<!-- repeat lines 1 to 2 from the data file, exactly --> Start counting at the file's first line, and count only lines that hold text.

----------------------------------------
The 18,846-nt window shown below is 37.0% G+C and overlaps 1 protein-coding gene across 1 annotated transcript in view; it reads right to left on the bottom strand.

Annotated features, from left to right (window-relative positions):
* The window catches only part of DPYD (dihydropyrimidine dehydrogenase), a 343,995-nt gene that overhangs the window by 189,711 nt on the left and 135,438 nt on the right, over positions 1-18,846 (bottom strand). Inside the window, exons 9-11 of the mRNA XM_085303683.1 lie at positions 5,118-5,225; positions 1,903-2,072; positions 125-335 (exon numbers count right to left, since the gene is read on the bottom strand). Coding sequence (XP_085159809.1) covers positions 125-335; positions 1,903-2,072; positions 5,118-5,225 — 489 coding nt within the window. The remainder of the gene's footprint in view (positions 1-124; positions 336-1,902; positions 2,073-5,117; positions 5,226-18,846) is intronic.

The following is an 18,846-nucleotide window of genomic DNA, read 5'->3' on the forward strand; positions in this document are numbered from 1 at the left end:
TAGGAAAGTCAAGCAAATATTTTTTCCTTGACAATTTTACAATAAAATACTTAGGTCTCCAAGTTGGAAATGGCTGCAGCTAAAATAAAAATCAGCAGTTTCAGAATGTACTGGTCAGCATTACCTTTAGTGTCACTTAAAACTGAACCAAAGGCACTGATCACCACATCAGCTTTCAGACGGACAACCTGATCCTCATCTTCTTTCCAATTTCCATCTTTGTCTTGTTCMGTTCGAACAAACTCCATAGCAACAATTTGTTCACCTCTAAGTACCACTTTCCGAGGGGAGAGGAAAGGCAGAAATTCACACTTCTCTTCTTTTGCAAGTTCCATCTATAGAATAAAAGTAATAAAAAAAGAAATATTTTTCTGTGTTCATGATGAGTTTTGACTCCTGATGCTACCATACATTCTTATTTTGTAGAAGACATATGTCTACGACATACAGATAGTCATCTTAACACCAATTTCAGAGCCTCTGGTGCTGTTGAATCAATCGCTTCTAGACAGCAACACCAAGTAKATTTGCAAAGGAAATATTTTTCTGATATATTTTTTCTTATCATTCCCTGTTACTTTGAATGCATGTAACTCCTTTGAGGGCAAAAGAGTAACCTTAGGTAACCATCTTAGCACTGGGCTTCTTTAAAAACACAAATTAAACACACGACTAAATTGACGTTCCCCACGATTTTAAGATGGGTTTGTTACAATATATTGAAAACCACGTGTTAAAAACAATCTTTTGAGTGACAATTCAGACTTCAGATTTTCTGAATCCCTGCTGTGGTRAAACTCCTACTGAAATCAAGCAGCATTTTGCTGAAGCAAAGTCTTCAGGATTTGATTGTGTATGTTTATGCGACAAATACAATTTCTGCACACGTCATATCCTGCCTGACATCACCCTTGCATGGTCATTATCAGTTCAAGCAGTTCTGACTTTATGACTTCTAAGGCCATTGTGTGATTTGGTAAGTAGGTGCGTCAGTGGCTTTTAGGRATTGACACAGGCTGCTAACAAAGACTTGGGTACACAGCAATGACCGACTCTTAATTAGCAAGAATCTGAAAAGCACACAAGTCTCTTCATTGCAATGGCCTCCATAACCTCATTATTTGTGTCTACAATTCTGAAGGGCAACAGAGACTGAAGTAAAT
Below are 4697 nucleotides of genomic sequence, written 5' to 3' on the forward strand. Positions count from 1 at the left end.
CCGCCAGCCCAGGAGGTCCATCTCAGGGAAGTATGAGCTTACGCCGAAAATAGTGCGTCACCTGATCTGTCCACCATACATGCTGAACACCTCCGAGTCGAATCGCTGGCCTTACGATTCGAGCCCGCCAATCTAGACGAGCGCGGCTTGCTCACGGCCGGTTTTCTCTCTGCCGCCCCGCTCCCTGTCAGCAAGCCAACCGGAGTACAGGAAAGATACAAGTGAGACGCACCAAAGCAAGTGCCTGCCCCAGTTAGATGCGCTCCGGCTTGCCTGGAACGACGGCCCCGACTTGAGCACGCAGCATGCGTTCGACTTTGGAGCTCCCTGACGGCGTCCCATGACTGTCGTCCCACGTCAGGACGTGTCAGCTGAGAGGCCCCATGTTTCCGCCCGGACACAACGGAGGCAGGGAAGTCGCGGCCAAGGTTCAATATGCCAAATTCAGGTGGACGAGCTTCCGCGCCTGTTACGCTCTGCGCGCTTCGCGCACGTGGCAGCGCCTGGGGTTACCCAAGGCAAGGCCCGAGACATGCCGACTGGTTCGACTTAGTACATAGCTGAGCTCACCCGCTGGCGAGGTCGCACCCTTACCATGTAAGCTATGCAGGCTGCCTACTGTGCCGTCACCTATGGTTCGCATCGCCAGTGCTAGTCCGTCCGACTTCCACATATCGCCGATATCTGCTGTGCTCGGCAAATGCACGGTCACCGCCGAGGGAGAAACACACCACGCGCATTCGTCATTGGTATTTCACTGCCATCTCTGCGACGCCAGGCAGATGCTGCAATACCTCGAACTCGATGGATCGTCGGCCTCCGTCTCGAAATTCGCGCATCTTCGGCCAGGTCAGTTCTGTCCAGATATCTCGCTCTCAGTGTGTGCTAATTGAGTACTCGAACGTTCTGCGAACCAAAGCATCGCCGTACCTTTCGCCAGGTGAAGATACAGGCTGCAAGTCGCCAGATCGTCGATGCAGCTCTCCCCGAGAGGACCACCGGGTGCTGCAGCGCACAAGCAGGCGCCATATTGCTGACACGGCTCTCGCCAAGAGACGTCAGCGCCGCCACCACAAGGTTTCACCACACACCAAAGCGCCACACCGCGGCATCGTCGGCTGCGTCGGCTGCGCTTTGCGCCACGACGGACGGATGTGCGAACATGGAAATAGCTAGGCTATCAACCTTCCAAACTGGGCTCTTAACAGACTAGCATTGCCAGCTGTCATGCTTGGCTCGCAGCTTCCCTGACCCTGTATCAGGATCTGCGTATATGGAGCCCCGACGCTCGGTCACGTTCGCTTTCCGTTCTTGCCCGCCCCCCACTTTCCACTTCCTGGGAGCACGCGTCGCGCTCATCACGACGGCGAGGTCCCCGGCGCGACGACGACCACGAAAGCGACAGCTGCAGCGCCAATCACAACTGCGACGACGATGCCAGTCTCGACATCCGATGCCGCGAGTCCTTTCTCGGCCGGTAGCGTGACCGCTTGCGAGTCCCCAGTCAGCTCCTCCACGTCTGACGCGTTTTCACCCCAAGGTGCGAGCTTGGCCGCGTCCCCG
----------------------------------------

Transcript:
The 18,846-nt window shown below is 37.0% G+C and overlaps 1 protein-coding gene across 1 annotated transcript in view; it reads right to left on the bottom strand.

Annotated features, from left to right (window-relative positions):